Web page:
Myanmar’s junta leaders meet ASEAN leaders on their first trip abroad since the coup

Myanmar’s military must restore democracy and stop committing violence against civilians, Indonesian President Joko Widodo said after crisis talks with coup leader Min Aung Hlaing and Southeast Asian leaders on Saturday.

“The first commitment is for the military in Myanmar to stop the use of force and for all parties to abstain at the same time to reduce tensions,” Widodo said after a meeting of the Association of Southeast Asian Nations (ASEAN) in Jakarta, Indonesia.

“Violence must be stopped and democracy, stability and peace in Myanmar must be restored.”

There was some hope for an immediate breakthrough in the two-hour meeting in Jakarta between Senior General Min Aung Hlaing and the six heads of state and three foreign ministers representing ASEAN. But his decision to face them offers a rare chance for the 10-nation bloc to directly deal with the general who fired one of its leaders in a February 1 coup.

One proposal, which has been discussed at preliminary meetings, is for Brunei’s Prime Minister Hassanal Bolkiah, the current ASEAN chairman, to travel to Myanmar to meet with the military leadership and Suu Kyi’s camp to encourage dialogue. He would be accompanied by ASEAN general secretary Lim Jock Hoi – also from Brunei – if the junta agreed, a Southeast Asian diplomat told the Associated Press on condition of anonymity because he is not authorized to speak to the media.

Another diplomat said humanitarian aid could be offered to Myanmar if conditions improved. The diplomat also spoke to the AP on condition of anonymity for lack of authority to discuss such plans in public.

Foreign Minister Retno Marsudi of Indonesia expressed hope that “we can reach an agreement on the next step that can help the people of Myanmar get out of this sensitive situation.”

After the coup, ASEAN, through Brunei, issued a statement that did not unexpectedly condemn the rise to power but called for “dialogue, reconciliation and a return to normalcy in accordance with the people of Myanmar.” In the midst of Western pressure, however, the regional group has struggled to take a more forceful stand on issues but has maintained its non-confrontational stance.

Accused of legitimizing coup

All ASEAN states agreed to meet with Min Aung Hlaing but would not speak to him as Myanmar’s head of state at the summit, the Southeast Asian diplomat said. Critics have said that ASEAN’s decision to meet him was unacceptable and legitimized the overthrow and the deadly aftermath that followed. Daily shootings of police and soldiers have killed more than 700 protesters and spectators, according to several independent speakers.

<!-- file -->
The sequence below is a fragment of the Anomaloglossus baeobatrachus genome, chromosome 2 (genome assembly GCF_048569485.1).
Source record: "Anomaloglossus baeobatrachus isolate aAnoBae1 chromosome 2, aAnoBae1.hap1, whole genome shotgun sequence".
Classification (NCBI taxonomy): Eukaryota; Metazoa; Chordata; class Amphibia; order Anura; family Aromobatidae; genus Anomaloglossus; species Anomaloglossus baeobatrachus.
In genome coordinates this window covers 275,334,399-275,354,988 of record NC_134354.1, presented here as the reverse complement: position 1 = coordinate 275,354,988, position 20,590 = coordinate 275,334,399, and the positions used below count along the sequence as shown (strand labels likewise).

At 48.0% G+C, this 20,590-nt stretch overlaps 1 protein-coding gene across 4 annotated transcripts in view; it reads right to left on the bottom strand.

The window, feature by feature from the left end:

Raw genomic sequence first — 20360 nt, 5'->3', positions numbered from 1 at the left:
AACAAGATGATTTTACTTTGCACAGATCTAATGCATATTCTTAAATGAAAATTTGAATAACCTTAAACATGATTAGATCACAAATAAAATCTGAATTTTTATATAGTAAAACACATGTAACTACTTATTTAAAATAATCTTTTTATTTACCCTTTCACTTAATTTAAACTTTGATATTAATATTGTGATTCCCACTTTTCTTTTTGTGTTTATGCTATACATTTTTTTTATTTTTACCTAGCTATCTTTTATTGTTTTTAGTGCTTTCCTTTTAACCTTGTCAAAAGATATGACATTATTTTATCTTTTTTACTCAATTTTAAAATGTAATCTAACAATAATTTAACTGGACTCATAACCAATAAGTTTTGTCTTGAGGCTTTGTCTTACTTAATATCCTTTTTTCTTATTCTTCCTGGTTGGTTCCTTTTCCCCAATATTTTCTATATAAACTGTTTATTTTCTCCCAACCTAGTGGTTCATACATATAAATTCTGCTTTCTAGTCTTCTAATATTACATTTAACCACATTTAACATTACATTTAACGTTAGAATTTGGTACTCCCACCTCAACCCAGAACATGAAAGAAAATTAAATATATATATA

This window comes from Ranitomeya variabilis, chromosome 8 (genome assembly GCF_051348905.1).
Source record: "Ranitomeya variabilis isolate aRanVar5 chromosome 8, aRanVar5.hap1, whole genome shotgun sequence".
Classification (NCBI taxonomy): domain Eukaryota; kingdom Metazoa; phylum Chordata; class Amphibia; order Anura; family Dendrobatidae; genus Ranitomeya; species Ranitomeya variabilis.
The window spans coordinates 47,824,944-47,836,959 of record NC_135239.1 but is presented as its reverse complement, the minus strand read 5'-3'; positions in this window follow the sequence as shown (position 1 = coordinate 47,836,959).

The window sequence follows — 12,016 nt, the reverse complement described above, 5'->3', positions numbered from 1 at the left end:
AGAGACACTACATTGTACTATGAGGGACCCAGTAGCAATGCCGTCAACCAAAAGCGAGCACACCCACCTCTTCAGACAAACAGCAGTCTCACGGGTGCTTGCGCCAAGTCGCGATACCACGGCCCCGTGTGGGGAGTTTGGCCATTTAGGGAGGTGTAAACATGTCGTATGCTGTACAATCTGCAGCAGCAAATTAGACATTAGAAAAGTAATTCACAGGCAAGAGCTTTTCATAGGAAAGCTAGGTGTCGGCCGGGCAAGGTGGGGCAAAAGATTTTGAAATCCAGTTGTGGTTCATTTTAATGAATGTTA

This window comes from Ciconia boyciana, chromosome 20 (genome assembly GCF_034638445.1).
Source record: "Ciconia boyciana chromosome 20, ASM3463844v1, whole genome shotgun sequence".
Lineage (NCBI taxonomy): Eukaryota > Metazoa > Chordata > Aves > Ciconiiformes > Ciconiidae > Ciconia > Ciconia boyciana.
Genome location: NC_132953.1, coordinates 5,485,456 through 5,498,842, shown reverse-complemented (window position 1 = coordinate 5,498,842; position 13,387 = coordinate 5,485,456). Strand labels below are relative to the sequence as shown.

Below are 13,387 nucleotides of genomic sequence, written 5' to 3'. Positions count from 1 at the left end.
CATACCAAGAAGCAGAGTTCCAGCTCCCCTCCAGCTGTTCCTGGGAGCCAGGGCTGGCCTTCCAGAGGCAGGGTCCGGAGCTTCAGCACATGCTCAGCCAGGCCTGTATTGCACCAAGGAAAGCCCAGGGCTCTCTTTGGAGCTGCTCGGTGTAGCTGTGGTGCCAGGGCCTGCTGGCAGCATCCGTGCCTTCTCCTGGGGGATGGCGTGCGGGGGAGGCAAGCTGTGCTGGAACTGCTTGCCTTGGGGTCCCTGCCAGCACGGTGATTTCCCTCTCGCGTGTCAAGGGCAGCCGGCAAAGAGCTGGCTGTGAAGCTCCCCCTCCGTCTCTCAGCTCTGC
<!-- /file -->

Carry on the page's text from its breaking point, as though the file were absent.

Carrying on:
Amnesty International called on Indonesia and other ASEAN states to investigate Min Aung Hlaing on “credible allegations of responsibility for crimes against humanity in Myanmar.” As a state party to a UN Convention against Torture, Indonesia has a legal obligation to prosecute or extradite a suspected perpetrator on its territory, it said.

“The military crisis triggered by the military gives ASEAN the biggest test in its history,” said Emerlynne Gil of the London-based rights group. “This is not an internal issue for Myanmar but a major human rights and humanitarian crisis affecting the whole region and beyond.”

The police dispersed dozens of protesters who opposed the coup and the junta leader’s visit.

More than 4,300 police have stormed the Indonesian capital to secure the meetings, which are held under strict pandemic protection measures. Indonesia has reported the highest number of Covid-19 infections and deaths in Southeast Asia.

The leaders of Thailand and the Philippines skipped the summit to deal with coronavirus outbreaks at home. Laos, which has the least number of infections in the region but this week introduced a lockdown, was also suspended at the last minute. The face-to-face summit is the first by ASEAN leaders in more than a year.

ASEAN’s diversity, including the deviant ties that many of its members have with either China or the United States, along with a basic policy of not interfering in each other’s domestic affairs and deciding by consensus, has hindered the bloc’s ability to deal quickly with crises.

Apart from Myanmar, the regional groups have Brunei, Cambodia, Indonesia, Laos, Malaysia, the Philippines, Singapore, Thailand and Vietnam.

( Jowharwith AFP, AP)

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